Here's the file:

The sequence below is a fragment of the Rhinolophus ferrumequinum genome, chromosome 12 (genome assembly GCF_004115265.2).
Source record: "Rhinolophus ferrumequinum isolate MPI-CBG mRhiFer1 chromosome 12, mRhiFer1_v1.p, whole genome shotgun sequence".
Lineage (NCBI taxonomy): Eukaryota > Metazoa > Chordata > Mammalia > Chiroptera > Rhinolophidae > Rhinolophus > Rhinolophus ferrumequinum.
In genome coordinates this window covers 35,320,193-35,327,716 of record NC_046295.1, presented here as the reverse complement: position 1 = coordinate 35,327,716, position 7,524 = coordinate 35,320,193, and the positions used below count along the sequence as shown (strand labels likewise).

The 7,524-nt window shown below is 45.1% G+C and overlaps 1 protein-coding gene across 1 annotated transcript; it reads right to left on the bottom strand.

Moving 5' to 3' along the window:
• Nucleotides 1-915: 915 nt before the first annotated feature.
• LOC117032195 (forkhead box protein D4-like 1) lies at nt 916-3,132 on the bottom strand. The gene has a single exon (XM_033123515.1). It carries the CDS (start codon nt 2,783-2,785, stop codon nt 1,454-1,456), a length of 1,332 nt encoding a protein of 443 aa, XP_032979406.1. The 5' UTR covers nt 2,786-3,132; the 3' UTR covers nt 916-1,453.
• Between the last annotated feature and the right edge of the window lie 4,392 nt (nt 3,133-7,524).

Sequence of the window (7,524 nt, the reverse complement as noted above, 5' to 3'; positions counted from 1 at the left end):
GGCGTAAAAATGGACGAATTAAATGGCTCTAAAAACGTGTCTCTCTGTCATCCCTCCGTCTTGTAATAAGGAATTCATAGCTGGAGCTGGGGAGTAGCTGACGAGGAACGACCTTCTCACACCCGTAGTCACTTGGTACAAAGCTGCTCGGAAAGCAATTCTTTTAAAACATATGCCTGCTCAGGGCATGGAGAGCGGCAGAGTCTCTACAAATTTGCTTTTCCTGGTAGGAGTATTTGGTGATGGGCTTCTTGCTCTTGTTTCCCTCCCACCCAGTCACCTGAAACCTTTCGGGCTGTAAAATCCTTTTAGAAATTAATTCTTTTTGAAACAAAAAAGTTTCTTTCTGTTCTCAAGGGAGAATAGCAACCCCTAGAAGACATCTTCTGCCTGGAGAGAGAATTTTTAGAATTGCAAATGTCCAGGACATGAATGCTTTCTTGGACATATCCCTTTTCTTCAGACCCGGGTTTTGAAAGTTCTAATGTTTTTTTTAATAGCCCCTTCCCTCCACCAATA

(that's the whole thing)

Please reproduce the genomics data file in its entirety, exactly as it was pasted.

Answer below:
The sequence below is a fragment of the Rhinolophus ferrumequinum genome, chromosome 12 (genome assembly GCF_004115265.2).
Source record: "Rhinolophus ferrumequinum isolate MPI-CBG mRhiFer1 chromosome 12, mRhiFer1_v1.p, whole genome shotgun sequence".
Lineage (NCBI taxonomy): Eukaryota > Metazoa > Chordata > Mammalia > Chiroptera > Rhinolophidae > Rhinolophus > Rhinolophus ferrumequinum.
In genome coordinates this window covers 35,320,193-35,327,716 of record NC_046295.1, presented here as the reverse complement: position 1 = coordinate 35,327,716, position 7,524 = coordinate 35,320,193, and the positions used below count along the sequence as shown (strand labels likewise).

The 7,524-nt window shown below is 45.1% G+C and overlaps 1 protein-coding gene across 1 annotated transcript; it reads right to left on the bottom strand.

Moving 5' to 3' along the window:
• Nucleotides 1-915: 915 nt before the first annotated feature.
• LOC117032195 (forkhead box protein D4-like 1) lies at nt 916-3,132 on the bottom strand. The gene has a single exon (XM_033123515.1). It carries the CDS (start codon nt 2,783-2,785, stop codon nt 1,454-1,456), a length of 1,332 nt encoding a protein of 443 aa, XP_032979406.1. The 5' UTR covers nt 2,786-3,132; the 3' UTR covers nt 916-1,453.
• Between the last annotated feature and the right edge of the window lie 4,392 nt (nt 3,133-7,524).

Sequence of the window (7,524 nt, the reverse complement as noted above, 5' to 3'; positions counted from 1 at the left end):
GGCGTAAAAATGGACGAATTAAATGGCTCTAAAAACGTGTCTCTCTGTCATCCCTCCGTCTTGTAATAAGGAATTCATAGCTGGAGCTGGGGAGTAGCTGACGAGGAACGACCTTCTCACACCCGTAGTCACTTGGTACAAAGCTGCTCGGAAAGCAATTCTTTTAAAACATATGCCTGCTCAGGGCATGGAGAGCGGCAGAGTCTCTACAAATTTGCTTTTCCTGGTAGGAGTATTTGGTGATGGGCTTCTTGCTCTTGTTTCCCTCCCACCCAGTCACCTGAAACCTTTCGGGCTGTAAAATCCTTTTAGAAATTAATTCTTTTTGAAACAAAAAAGTTTCTTTCTGTTCTCAAGGGAGAATAGCAACCCCTAGAAGACATCTTCTGCCTGGAGAGAGAATTTTTAGAATTGCAAATGTCCAGGACATGAATGCTTTCTTGGACATATCCCTTTTCTTCAGACCCGGGTTTTGAAAGTTCTAATGTTTTTTTTAATAGCCCCTTCCCTCCACCAATA